One major factor which has helped has been that few of the problems which have dogged us in past episodes, and hence exacerbated business cycle downturns, have been present on this occasion.
The obvious one which a central banker would nominate is inflation, which has increased, but not beyond manageable levels. Core inflation picked up from about 1½ per cent in 1998 and 1999, to about 3¼ per cent, on our reading, in 2001. As I am sure you know, the centre-piece of Australia's monetary policy regime is an inflation target of 2–3 per cent, on average. This system has been in place since 1993, and has worked well for Australia over that period. It requires the Bank to move our policy instrument so as to keep medium-term inflation outcomes consistent with the target.
During 1997 and 1998, inflation was below target. Monetary policy's response was to ease, seeking interest rates low enough to engender a stronger expansion of aggregate demand in the economy. The intention of this was to allow inflation to increase a little, back up to the target. By the second half of 1999, it was apparent that the period of below-target inflation was drawing to a close. In anticipation of higher inflation, policy began to move interest rates up from unusually low levels to more "normal" levels, a process which continued through to August 2000.
During 2001, even as inflation was still increasing, ultimately moving above our target, monetary policy was eased substantially. We felt that the previous tightening phase had done enough to ensure that this rising trend would not persist, and therefore that we had some latitude to offer support to growth in the face of the contractionary shock heading our way from abroad. Even though the recent CPI figure was interpreted by many as a bit on the high side, we still think that the outlook is for inflation to return to target over the next four to six quarters. The reasoning behind that is set out in the Statement. For our purposes here today, the point is that the flexibility to put interest rates down pre-emptively is earned by being prepared to put them up when a rise in inflation is on the cards. Policy has operated in such a fashion.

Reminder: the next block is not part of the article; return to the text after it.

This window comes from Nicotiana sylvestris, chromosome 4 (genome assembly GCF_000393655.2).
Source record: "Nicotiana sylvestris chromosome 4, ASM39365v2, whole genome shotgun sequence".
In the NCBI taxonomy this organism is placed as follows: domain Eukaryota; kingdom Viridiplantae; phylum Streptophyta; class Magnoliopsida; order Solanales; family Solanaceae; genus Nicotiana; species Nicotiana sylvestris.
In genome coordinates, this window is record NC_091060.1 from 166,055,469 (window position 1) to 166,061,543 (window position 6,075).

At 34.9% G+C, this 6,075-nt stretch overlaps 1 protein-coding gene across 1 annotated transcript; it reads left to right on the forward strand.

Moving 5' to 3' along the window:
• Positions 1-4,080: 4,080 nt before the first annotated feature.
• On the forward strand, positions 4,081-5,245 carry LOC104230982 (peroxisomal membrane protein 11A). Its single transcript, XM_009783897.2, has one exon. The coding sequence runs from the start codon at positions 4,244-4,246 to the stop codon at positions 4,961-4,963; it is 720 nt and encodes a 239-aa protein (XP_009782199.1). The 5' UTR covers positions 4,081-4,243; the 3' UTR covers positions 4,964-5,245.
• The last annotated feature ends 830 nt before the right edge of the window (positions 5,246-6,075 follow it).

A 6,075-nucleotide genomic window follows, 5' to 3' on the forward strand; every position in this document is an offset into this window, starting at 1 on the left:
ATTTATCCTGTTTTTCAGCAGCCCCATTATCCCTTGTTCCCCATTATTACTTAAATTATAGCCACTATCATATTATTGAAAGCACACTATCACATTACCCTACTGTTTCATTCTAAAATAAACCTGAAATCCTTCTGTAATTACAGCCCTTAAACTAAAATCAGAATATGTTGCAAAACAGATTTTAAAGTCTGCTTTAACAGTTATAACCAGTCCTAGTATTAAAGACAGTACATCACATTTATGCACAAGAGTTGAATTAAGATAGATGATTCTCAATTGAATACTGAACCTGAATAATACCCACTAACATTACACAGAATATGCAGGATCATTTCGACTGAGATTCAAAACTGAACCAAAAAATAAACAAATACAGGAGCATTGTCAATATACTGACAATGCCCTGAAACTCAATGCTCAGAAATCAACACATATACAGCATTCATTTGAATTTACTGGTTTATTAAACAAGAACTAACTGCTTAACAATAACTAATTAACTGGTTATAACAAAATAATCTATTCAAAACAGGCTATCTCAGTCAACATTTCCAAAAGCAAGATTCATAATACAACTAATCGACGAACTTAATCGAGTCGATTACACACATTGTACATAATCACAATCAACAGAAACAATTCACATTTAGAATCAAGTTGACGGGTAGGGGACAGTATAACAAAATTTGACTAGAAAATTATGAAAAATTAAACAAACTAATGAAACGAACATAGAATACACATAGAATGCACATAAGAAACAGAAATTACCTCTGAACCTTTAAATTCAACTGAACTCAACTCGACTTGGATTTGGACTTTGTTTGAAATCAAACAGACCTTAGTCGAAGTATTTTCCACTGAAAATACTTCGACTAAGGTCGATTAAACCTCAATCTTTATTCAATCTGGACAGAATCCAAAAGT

Another imbalance we have managed to avoid on this occasion is excessive investment. Here there is a distinct contrast with the United States, where business investment spending was exceptionally high by historical standards until 2000, and then slumped sharply. It is that item of spending which, more than any other component of aggregate demand, pushed the United States into recession. In Australia, business investment as a share of GDP peaked as far back as 1998, and has gradually declined for three years. While some people might look at this and say that that is a terrible outcome, I tend to look at it and say that it won't fall further. Indeed, with investment at historically low levels, a rise is more likely than a fall in the next couple of years. The forward-looking data provided by the ABS survey say the same thing.
To the above we could add that the Australian share market was never characterised by the extent of excesses seen elsewhere, and that household and corporate balance sheets are, by and large, in pretty good shape – though households are now carrying a good deal more debt than they did in the past. Prior financial excesses would be highly likely to play a part in worsening any downturn if and when it occurred; having avoided the worst of such excesses is a big help. We can further add that fiscal policy expansion during 2000 was remarkably well-timed from the perspective of stabilising the business cycle. Yet another factor is that Australia's terms of trade have not slumped in the way they have so often done in the past; indeed, until quite recently the terms of trade had been rising. This is of some importance in that it supports domestic incomes, at a point in the cycle when, historically, those incomes have been reduced by global price developments.